Issue #8

Wild Game

Swing-leaper, bale-scaler, roof-walker.
Wheel-heeled she whoops down country lanes.
Born from a stubble scratch in a sea fret. She
is scabby as a boy.

A bad influence.
An egg thief.
Her raspberry stained fingers rip through the earth.
Ducks and chickens peck at her feet.
Rabbits skin themselves for her plate.

Feed and muck. Plant and pluck.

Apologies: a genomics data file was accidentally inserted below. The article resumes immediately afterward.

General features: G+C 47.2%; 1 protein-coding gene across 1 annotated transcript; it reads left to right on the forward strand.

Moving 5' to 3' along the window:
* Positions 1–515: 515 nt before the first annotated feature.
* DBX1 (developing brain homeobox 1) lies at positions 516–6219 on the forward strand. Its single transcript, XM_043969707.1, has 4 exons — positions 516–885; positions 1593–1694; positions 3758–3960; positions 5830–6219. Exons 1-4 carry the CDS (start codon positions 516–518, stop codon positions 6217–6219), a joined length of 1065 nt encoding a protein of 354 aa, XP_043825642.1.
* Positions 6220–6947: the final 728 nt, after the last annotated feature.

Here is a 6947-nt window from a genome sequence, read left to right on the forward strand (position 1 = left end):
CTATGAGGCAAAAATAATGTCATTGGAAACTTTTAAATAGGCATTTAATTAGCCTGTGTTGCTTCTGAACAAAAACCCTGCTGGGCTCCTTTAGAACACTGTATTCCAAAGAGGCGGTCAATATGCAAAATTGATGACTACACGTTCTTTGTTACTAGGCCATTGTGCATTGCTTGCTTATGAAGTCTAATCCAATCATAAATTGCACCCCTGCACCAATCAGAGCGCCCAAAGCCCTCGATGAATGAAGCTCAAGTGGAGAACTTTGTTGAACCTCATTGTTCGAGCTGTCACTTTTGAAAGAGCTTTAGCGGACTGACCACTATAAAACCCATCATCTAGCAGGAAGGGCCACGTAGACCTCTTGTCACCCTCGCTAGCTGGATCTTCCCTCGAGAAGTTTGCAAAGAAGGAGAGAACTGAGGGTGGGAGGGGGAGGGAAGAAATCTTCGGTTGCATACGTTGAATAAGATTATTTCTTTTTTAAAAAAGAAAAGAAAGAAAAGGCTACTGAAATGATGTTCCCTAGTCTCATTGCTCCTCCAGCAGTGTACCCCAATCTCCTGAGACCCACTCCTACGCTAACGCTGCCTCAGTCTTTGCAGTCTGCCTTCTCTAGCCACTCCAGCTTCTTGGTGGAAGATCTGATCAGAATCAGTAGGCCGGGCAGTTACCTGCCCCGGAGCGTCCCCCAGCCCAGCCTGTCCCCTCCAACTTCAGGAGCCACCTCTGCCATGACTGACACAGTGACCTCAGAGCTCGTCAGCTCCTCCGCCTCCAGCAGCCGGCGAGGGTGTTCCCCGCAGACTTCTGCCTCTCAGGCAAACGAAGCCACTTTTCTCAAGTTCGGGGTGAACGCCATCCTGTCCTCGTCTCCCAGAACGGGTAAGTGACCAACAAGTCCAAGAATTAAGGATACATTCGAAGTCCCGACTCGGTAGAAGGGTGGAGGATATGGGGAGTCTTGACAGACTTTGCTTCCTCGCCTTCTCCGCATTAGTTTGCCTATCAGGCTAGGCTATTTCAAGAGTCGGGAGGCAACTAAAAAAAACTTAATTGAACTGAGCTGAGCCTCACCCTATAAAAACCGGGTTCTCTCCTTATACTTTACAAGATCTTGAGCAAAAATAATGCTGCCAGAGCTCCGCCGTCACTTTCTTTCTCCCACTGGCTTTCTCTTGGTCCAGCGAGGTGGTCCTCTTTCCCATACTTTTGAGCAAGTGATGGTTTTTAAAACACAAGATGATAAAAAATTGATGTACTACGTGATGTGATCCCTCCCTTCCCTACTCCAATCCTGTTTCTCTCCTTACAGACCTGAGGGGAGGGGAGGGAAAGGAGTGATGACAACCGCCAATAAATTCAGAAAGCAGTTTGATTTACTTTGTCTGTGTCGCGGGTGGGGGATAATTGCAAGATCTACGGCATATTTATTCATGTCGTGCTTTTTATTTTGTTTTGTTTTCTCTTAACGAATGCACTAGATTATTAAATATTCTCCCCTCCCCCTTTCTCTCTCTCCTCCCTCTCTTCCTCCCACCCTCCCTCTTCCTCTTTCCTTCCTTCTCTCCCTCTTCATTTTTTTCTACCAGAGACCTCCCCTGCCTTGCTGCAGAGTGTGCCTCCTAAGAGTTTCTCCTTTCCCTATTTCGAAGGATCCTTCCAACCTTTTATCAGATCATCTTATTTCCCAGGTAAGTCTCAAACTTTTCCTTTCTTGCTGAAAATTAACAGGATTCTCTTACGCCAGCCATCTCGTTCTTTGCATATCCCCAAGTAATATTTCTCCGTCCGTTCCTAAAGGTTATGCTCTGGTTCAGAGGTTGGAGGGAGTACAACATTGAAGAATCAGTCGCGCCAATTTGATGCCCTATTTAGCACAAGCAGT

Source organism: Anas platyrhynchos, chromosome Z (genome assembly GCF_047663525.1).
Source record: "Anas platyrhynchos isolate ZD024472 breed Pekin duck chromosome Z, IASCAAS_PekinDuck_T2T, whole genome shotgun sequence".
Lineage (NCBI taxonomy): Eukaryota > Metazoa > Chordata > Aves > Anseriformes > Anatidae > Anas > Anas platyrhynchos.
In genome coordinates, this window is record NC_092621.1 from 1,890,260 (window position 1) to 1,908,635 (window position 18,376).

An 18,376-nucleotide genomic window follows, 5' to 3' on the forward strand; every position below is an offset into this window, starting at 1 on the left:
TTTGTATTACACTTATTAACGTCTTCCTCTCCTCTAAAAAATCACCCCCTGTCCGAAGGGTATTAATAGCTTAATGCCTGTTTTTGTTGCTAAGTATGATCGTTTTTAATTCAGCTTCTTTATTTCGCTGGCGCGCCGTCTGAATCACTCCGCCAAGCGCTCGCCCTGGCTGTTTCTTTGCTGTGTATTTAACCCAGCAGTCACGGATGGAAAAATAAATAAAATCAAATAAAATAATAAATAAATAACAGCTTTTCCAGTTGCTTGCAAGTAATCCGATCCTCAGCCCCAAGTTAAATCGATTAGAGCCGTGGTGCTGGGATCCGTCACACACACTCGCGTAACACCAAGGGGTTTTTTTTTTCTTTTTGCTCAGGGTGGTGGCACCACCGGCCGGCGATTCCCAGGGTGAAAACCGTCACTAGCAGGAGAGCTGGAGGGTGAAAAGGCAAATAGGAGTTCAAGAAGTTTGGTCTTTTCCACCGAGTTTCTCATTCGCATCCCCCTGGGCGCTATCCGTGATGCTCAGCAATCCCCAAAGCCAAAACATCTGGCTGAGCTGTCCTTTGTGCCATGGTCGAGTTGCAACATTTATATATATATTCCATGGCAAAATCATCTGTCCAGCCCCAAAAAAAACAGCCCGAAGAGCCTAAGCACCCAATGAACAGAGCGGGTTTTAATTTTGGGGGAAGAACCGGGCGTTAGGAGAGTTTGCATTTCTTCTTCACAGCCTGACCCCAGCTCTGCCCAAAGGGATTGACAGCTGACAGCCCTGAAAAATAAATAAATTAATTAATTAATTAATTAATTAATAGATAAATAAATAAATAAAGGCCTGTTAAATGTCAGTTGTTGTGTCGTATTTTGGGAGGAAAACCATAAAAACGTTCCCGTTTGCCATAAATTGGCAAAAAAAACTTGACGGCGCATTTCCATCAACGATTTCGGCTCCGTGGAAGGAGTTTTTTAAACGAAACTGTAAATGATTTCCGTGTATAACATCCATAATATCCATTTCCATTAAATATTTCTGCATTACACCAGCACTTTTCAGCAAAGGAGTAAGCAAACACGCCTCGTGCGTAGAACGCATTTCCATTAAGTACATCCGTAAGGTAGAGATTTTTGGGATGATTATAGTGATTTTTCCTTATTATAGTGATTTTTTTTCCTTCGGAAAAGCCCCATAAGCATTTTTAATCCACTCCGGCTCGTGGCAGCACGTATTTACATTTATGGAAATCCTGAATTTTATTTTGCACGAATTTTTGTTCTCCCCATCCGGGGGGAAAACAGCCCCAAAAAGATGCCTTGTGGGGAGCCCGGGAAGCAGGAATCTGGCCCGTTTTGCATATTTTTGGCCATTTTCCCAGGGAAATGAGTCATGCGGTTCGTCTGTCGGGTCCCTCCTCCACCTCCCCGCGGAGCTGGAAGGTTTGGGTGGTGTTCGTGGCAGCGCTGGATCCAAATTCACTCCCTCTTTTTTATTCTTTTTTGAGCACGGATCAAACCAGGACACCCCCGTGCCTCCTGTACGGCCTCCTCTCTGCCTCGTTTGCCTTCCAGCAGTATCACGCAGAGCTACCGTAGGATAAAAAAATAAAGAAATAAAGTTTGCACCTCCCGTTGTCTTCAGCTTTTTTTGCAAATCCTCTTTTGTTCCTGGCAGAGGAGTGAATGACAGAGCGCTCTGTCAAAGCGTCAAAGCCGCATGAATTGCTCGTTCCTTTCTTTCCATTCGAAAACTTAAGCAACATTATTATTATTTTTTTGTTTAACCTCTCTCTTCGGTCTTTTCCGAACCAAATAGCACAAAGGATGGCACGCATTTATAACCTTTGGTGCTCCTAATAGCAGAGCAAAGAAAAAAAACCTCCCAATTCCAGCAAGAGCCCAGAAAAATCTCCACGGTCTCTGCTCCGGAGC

Rooted in garden and fields, she
sacrifices teeth and knees in play.
Combs her hair with hedgerows and dresses
in the burrs and mud of dens.

By day she rules the beasts and trees,
by night coal fires and lap-warmed cats.

She grows.

In time, the wild-eyed girl learns to hide.
Her family cleave and move to town, without
the goats and geese and gooseberries.

I fancy she is still there,
amongst the mushrooms and the treetops,
but no-one sees her anymore.
Twisted tails of brambles crowd out the sun -
no torch can pick her out.

That garden is wild now too.

Abigail Flint